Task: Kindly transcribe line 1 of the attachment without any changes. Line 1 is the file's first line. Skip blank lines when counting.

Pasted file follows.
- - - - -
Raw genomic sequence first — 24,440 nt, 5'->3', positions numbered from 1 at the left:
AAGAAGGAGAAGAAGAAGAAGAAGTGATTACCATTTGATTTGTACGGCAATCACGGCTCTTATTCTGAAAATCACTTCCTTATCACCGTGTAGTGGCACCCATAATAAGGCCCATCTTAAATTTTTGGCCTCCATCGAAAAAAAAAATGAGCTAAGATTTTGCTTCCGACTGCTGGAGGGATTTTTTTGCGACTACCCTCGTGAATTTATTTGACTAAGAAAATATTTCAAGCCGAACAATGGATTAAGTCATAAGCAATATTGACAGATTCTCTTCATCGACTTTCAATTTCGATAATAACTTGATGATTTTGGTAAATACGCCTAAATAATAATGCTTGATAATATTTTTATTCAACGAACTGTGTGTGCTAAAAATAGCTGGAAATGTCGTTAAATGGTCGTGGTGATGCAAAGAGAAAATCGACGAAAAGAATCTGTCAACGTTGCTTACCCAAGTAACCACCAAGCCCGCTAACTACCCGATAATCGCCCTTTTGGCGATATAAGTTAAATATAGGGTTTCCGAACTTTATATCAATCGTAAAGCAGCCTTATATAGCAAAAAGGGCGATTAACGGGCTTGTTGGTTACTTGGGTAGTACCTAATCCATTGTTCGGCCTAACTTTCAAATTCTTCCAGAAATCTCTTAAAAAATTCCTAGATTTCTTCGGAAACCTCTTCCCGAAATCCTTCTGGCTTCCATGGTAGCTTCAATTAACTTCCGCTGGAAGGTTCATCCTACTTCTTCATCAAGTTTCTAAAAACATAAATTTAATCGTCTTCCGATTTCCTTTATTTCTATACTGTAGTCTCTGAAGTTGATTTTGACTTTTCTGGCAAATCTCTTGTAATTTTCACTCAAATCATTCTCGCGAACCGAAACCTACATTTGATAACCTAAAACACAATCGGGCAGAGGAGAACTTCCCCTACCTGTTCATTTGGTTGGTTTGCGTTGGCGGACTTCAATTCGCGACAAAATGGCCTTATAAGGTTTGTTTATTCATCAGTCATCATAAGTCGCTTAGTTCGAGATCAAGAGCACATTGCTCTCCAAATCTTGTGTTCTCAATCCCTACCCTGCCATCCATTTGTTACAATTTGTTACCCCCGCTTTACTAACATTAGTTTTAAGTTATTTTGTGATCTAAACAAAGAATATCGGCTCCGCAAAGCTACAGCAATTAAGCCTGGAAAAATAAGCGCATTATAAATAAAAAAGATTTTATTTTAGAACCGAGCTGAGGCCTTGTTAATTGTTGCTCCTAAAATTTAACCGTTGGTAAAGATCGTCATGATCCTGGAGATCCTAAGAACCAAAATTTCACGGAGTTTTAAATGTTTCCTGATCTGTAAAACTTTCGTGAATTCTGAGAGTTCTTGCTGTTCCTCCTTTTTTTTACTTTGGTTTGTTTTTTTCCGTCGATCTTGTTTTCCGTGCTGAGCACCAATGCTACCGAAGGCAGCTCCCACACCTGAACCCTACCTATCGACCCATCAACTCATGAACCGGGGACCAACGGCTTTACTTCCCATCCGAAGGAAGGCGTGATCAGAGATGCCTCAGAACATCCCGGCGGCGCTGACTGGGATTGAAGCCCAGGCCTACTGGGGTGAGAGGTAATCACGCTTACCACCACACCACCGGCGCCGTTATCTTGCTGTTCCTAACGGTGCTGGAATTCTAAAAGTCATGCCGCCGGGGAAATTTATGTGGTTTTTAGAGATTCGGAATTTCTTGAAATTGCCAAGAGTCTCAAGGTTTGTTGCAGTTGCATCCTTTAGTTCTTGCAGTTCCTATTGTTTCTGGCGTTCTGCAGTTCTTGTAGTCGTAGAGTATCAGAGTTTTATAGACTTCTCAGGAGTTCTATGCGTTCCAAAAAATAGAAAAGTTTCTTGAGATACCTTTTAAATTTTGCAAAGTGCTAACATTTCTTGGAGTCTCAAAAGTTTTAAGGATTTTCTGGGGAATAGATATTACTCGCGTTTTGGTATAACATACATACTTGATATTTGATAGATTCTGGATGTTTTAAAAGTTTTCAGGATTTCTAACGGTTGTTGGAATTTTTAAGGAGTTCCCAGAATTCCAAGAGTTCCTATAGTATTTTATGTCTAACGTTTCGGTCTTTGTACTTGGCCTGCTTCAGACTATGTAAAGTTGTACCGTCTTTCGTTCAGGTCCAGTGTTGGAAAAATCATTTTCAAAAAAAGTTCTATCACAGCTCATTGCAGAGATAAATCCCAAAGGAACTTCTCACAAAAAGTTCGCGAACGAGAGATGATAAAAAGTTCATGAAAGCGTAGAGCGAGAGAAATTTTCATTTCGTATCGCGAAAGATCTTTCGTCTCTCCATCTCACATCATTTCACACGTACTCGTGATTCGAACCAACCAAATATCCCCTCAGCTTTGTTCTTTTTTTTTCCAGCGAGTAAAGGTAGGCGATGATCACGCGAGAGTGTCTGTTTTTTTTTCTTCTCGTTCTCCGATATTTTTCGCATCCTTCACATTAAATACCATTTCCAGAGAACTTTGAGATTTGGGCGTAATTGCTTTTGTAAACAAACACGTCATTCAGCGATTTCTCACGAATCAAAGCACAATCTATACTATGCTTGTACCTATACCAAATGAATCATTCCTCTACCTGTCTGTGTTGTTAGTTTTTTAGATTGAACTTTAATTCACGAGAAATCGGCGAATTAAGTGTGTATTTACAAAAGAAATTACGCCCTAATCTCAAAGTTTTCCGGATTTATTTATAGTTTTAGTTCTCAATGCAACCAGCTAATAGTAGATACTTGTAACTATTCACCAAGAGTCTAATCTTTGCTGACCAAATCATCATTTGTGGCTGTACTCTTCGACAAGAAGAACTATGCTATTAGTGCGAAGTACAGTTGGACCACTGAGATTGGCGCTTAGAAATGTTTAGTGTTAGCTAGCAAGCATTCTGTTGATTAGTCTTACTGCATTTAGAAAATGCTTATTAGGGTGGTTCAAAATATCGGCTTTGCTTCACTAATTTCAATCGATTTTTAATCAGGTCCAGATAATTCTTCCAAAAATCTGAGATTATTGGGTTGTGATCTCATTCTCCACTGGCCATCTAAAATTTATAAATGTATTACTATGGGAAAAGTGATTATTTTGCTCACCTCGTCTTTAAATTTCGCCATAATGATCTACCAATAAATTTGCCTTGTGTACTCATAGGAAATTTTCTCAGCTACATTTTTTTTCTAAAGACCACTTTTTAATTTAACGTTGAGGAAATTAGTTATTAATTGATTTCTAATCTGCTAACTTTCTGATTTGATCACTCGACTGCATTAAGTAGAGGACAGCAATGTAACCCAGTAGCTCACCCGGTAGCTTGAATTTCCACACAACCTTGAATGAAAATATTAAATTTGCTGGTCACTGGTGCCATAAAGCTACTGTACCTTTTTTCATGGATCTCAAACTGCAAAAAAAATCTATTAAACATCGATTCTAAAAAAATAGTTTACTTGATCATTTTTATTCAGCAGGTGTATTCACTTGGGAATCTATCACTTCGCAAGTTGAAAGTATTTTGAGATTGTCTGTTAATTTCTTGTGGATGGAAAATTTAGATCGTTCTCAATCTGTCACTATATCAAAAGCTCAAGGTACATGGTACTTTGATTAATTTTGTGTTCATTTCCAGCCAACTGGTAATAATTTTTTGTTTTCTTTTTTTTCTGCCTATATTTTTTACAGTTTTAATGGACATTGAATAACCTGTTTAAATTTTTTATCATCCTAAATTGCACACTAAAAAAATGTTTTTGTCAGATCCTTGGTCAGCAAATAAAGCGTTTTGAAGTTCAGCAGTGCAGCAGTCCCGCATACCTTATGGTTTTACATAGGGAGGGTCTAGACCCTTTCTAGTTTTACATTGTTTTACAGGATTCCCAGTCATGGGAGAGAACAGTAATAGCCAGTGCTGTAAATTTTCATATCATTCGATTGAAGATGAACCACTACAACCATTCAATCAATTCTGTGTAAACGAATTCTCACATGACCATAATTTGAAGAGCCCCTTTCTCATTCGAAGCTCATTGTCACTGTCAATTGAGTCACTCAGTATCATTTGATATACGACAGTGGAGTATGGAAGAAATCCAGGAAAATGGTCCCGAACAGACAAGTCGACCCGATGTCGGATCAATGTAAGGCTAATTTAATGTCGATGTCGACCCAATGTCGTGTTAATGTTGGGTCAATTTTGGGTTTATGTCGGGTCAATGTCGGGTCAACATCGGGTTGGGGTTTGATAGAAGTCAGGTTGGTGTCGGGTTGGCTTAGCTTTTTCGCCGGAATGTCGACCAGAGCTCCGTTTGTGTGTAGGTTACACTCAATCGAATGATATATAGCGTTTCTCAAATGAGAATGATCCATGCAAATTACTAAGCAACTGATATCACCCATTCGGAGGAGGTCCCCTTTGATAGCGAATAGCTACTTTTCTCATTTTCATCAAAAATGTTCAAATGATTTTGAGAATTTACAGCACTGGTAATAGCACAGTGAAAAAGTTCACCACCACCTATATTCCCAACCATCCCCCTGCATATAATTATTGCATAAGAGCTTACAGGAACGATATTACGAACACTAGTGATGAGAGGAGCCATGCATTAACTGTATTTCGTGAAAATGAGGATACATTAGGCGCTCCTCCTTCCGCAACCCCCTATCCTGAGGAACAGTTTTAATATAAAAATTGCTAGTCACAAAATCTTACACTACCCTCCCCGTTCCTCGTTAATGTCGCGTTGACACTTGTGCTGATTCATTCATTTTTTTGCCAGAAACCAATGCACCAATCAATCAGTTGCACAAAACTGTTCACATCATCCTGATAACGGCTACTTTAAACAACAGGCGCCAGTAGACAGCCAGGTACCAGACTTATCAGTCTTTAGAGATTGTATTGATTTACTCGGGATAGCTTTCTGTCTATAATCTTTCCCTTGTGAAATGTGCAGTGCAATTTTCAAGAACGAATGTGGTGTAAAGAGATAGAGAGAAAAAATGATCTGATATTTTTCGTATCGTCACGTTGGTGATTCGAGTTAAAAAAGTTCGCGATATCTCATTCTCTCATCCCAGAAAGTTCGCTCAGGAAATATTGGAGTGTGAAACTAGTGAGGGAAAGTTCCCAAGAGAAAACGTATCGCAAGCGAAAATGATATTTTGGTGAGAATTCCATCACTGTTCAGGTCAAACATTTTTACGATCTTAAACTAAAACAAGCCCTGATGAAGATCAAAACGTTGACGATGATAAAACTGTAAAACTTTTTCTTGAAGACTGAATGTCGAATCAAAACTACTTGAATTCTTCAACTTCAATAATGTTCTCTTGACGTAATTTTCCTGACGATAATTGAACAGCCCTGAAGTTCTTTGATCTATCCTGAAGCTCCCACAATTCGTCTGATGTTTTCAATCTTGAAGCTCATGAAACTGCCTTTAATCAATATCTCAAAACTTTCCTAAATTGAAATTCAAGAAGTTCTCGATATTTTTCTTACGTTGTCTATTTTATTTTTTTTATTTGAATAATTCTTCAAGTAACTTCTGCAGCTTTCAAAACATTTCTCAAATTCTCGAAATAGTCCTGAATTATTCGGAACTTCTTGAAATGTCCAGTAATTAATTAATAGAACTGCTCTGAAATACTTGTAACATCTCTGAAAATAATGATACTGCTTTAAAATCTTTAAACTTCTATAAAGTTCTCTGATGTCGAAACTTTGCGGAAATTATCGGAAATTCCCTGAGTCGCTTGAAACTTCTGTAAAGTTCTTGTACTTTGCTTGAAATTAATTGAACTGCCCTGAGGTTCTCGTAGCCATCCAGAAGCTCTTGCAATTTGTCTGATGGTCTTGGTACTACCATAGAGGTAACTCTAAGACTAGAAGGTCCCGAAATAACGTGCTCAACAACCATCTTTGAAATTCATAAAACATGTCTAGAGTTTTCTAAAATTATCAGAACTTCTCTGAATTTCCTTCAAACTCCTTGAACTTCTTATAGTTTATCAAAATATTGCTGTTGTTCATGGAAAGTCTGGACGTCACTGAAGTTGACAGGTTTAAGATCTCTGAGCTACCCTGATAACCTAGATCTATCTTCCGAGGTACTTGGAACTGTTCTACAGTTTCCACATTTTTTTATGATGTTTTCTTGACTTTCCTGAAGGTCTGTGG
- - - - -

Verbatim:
Raw genomic sequence first — 24,440 nt, 5'->3', positions numbered from 1 at the left: